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Wood Gas or Syngas Gasification of Bio-Mass - Page 8

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Posted by Malcom \"Mal\" Reynolds on October 26, 2009, 7:04 pm

In article

You just can't throw chunks of wood or
branches into your pyrolizer, you'd have
to spend some energy cutting them into
size/shapes to maximize the surface area

Posted by Curbie on October 26, 2009, 9:19 pm


Ok, I'm following you now.

Yes, the function I see for solar is to reduce the bio-fuel
requirements by around 60%, using coke as an baseline, 60% of the fuel
is used to heat the reaction chamber. Source: "The chemistry and
manufacture of hydrogen by Philip Litherland Teed"

So I'm thinking if the bio-fuel is first baked to carbon in a solar
furnace, then the solar furnace is used to generate steam and the
proper reaction temperature there would be a ~60% fuel reduction.

I think methane is the way to go IF you're already raising livestock,
I can't make the numbers work electrolyzing water, maybe you can see
something there I didn't. Like everyone else I got started with algae
for oil, which was appealing not only for the oil but the remaining
bio-mass for garden compost.


Posted by Malcom \"Mal\" Reynolds on October 26, 2009, 10:05 pm

In article

After you factor in the cost of building
and maintaining your solar, is it going
to be economically viable?

I've lost the original posts, but
couldn't you "grow" goats? Let them
harvest whatever they can, then use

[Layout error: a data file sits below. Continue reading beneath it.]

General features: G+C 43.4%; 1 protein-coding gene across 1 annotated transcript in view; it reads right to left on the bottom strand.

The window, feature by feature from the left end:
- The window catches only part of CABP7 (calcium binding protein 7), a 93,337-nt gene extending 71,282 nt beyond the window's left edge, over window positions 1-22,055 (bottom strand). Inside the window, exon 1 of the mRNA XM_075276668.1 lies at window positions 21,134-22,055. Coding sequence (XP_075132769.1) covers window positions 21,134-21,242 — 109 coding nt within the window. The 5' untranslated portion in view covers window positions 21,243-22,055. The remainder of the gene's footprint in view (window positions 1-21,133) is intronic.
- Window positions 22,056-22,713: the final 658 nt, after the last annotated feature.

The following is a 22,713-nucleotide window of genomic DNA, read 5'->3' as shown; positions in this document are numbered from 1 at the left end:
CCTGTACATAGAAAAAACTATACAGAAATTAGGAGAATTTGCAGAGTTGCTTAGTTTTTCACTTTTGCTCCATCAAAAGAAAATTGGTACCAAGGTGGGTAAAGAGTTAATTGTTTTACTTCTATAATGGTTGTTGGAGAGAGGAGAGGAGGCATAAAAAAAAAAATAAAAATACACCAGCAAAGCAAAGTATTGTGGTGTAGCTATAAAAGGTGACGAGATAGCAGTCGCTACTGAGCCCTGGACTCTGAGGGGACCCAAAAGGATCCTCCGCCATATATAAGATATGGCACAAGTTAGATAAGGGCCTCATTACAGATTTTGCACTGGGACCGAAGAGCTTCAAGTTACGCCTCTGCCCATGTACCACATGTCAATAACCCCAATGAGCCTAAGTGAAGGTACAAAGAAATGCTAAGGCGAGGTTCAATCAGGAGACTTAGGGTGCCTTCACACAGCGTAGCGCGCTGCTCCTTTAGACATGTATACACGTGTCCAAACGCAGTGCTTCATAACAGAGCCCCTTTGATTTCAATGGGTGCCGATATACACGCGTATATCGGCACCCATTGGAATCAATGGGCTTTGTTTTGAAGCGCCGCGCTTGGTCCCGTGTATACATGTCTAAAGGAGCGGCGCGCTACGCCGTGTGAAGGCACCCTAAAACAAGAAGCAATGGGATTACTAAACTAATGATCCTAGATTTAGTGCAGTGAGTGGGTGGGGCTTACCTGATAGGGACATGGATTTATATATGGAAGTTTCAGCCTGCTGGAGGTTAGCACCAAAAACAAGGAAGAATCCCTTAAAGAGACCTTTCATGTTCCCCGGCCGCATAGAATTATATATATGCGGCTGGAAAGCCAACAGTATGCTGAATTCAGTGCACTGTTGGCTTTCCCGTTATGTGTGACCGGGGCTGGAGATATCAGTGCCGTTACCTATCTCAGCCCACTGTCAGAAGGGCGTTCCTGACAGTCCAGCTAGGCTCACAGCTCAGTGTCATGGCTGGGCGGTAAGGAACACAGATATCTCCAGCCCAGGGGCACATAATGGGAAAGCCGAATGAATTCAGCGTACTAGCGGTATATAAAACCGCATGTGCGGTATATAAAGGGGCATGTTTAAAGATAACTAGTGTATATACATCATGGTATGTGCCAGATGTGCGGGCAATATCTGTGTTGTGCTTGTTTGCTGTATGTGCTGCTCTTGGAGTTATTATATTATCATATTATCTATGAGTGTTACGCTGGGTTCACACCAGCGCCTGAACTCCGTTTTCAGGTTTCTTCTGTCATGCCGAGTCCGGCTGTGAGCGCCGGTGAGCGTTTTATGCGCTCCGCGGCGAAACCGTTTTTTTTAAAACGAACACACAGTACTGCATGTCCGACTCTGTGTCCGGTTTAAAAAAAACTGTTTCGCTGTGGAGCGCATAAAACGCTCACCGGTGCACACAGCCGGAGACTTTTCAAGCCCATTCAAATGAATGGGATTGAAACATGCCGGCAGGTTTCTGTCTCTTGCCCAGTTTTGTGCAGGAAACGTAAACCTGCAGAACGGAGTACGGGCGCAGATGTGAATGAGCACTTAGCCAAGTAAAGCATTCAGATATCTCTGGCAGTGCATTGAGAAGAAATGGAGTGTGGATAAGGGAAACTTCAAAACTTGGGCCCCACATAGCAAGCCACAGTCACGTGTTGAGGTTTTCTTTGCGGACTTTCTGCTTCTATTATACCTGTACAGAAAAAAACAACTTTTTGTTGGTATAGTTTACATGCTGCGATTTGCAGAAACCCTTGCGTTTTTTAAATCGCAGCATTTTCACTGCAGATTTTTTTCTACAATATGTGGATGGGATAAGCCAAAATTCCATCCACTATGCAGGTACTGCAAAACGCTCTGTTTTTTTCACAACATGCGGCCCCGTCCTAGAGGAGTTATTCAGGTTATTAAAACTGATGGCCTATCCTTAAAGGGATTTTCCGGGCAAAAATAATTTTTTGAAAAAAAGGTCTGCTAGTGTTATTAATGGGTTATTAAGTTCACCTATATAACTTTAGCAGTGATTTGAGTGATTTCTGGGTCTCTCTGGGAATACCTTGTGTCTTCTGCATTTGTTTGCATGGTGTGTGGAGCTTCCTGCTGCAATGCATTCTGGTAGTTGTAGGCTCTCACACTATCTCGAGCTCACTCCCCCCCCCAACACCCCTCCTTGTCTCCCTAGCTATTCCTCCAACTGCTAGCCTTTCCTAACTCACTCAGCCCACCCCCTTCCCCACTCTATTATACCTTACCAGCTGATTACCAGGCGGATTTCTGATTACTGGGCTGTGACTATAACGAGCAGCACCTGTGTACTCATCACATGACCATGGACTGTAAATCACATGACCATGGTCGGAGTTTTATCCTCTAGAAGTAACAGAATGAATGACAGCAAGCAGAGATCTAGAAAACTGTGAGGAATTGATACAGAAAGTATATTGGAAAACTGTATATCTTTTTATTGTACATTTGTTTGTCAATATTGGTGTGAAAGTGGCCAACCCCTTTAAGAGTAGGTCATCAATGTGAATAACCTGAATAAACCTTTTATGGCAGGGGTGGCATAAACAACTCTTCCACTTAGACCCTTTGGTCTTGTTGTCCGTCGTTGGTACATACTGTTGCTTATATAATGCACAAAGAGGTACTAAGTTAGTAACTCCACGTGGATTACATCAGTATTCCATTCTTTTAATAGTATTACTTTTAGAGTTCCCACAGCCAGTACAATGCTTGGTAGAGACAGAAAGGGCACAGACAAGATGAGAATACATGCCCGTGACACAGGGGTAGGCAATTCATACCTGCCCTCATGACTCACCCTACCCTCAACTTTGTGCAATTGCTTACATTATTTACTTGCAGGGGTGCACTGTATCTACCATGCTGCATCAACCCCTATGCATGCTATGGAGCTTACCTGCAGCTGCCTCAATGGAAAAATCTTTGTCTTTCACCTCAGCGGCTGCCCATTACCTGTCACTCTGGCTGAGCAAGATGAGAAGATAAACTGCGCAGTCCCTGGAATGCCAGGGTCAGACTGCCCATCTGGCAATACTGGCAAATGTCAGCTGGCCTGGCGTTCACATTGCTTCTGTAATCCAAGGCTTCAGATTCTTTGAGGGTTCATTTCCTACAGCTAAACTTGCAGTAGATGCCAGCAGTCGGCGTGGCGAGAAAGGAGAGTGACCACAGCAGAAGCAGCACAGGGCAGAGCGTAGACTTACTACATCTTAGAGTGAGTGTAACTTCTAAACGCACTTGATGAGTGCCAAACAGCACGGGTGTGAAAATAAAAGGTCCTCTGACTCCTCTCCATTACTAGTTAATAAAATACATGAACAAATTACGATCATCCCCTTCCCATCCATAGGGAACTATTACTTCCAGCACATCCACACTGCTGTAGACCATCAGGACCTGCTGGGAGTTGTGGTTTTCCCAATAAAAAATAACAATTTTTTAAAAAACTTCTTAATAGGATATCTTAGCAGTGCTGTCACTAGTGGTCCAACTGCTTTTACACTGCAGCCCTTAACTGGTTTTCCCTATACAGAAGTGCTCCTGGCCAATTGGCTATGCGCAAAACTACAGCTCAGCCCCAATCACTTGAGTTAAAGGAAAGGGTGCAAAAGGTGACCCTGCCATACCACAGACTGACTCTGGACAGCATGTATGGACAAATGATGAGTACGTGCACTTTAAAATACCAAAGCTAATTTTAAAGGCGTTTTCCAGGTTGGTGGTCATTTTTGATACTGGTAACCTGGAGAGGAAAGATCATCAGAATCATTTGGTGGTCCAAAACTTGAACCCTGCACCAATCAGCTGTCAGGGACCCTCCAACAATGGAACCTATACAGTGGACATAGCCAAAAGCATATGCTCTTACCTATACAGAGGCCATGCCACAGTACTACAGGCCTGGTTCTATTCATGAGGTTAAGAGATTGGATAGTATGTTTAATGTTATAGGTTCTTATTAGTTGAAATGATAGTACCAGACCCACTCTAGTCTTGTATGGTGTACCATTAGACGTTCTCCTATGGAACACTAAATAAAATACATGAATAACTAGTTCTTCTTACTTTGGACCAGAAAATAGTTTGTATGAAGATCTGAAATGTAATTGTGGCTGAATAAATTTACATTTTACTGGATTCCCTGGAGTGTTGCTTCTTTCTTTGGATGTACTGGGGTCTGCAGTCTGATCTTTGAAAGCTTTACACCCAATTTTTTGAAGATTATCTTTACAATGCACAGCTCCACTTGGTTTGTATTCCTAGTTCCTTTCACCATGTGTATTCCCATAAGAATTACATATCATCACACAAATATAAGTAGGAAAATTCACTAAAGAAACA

their scat for fuel?

Otherwise I'd subscribe to the KISS
principle and go steam

Posted by Ulysses on October 26, 2009, 3:38 pm

Whenever I get the woodgas bug up my butt (this happens somewhere close to
annually) and start gathering up parts to build it and figuring out what
else I need and what the benefits and drawbacks are I always end up looking
more into steam power or methane production.  Methane seems to be rather
complicated too and steam seems to be a little simpler except when it comes
to the engine to drive a generator.  Making steam using either wood or a
solar furnace seems to be easy enough.  Making a solar tracker doesn't seem
to be too complicated.  It's just a matter of what do you feed the steam
into to make electricity.

Posted by Curbie on October 26, 2009, 4:44 pm

On Mon, 26 Oct 2009 07:38:49 -0800, "Ulysses"


I'm not quite sure; a solar steam process uses solar energy to produce
enough steam to drive every stroke of a steam engine, while the
bio-fuel process first uses solar energy to grow the fuel feed-stock,
and then uses only enough solar heat to drive the chemical process
that produces the fuel to drive every stroke of an engine. To my eye
there seems to be two different processes at work here.

I've run the numbers on steam, and have NOT run the numbers on
bio-fuel gasification that's what I'm up to now, in order the see
what's there.


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